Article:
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RE: access office computer from home

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Mark,

Option number 1 can also be done over the internet, which means that
higher speed connections can be used (DSL or cable modems).  Another
program that does remote control is Timbuktu.  It can do remote control by
way of IP (internet) addresses.  Therefore, it is not necessary to have
modems for every computer.

Scott Maxwell, PE, SE


On Mon, 28 Aug 2000, Jones, Mark A (Battle Creek) wrote:

> Ken Peoples <lvtakp(--nospam--at)yahoo.com> wrote
> >
> >now have the option of accessing my work computer from home for late
> >at night work, but we do not have any kind of system set up to do this.
> >We only have about 15 people on computers and would probably only have
> >three or four accessing from home.  Can any of you recommend how to go
> >about this - or where to look?
> 
> You have a couple of options.  Given your situation, I'd probably opt for #2
> but would also take a strong look at #3 using NT's built-in VPN.
> 
> 1) Remote Control - e.g. Symantec's PC Anywhere.  This works by an outside
> computer calling in and controlling an at-work workstation.  The at-work
> computer does all of the work with your home PC simply acting as an input
> device ala the old mainframe terminals.  You need a modem on each of the
> workstations in your office.  This tends to be slow because it takes a lot
> of memory to display your screen.  It takes a bit to get used to the delayed
> response time.  Your mouse doesn't move immediately.  The home mouse moves;
> sends the info to the work computer which then sends back the screen to the
> home PC. However, this is a great solution for tech support people to be
> able to fix anyone's computer.  I've seen it used for business commuters.
> Quite frankly, their are better alternatives.
> 
> Advantages: Flexibility - from any machine to any machine (that has the
> software, of course).  Security - Because this is a point-to-point
> connection, the info is not being passed through other computers.  Someone
> has to know what telephone number to call.
> 
> Disadvantages: Cost - modems for ALL machines; a copy of the software for
> all of the machines. Also, if you have to call long-distance to work.
> Slow/delayed response time. Security - PC Anywhere has some good security
> but most people turn it off because it is a pain to use and by default it is
> off. Lots of support: the IS dept needs to keep Users x 2 modems and
> software working, some of which will be on home machines.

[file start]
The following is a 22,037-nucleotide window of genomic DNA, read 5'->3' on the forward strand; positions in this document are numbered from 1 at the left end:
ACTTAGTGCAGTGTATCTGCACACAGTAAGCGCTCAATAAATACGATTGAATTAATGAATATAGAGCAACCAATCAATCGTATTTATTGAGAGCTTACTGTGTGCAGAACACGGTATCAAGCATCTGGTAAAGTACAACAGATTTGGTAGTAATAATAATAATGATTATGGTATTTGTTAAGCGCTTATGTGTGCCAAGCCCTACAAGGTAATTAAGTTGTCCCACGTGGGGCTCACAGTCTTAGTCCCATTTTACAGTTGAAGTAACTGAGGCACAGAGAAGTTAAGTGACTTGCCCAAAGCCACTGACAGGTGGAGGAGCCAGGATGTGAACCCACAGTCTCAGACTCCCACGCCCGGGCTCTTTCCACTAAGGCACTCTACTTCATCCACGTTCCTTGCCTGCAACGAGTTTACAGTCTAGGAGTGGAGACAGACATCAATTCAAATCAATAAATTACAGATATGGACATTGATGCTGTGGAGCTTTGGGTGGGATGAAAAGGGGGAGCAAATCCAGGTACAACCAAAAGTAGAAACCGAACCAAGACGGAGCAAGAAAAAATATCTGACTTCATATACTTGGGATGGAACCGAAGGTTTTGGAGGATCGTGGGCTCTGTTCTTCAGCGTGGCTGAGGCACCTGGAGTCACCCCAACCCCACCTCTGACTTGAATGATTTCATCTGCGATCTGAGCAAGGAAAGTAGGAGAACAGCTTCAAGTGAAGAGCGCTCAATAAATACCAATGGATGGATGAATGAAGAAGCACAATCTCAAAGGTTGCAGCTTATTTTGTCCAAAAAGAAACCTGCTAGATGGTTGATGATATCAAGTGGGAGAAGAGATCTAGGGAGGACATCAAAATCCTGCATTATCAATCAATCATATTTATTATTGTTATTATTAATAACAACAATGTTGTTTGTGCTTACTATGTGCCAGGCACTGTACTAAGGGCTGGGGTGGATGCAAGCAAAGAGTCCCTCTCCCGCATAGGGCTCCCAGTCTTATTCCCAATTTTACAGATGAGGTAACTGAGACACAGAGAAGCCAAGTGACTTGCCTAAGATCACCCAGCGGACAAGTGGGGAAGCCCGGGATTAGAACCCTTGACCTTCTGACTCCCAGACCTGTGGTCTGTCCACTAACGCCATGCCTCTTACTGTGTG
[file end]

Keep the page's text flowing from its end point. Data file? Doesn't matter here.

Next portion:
> 
> 2) Direct Dial-in - In this case, the at-work computer is acting as a
> pass-through/peer-to-peer connection.  This is much faster than remote
> control.  The home PC is acting as a limited computer on the system.  Most
> of the major operating systems, NT server & workstation, Unix, Linux; have a
> daemon or process to do this already included.  You just have to install it
> and set it up.
> 
> Advantages: Security - Same as remote control with the added advantage of
> using the OS's, hopefully rigorous, login security.  Cheap on the small
> scale: You basically need enough modems and dedicated phone lines in the
> office for the number of callers that you have.  If you have 3 callers, you
> need 3 modems.  However, modems can be quite cheap, say $50 a piece.
> 
> Disadvantages: slower than VPN/can't take advantage of high speed
> connections such as cable modems, ISDN & DSL.  Home machines need to be
> configured properly. Lots of support: the IS dept needs to keep Users x 2
> modems and software working, some of which will be on home machines. Cost -
> if you have to call long-distance to work.
> 
> 3) VPN (Virtual Private Network) - Your home computer becomes just another
> computer on the network at work with all of the privileges/rights and
> responsibilities.  In this case, the home PC calls the local internet
> dial-in, makes a secure connection with the server at work and acts just
> like another other PC you would have at work.  This is the fastest
> connection because it can use the high-speed internet connections.  NT
> server has a VPN built-in.  Many companies prefer to go to a 3rd party
> software and hardware. 
> 
> Advantages: Speed; Long-term maintenance; Flexibility - your home PC/laptop
> can connect from anywhere where their is an Internet connection;  Cost -
> Software is free if you use the NT built-in stuff; no long distance bills;
> very scaleable; very cost effective on the larger scale.  Ease of use - your
> computer thinks it is right on the LAN at work.  Security - Heavy duty
> security built-in, including firewalls, etc. & all communications are
> encrypted, typically with a high level algorithm.
> 
> Disadvantages: Cost - if using a 3rd party VPN for a small number of people
> (the hardware boxes can cost $3-4K for the server plus there may be a charge
> for the software on each of the home PC's/laptops).  Security - all
> communications go through the Internet, anyone along the way can copy the
> packets & all encryptions can be broken (given enough horsepower).  Also,
> may be vulnerable to Internet hacker attacks - see advantages.
> 
> 
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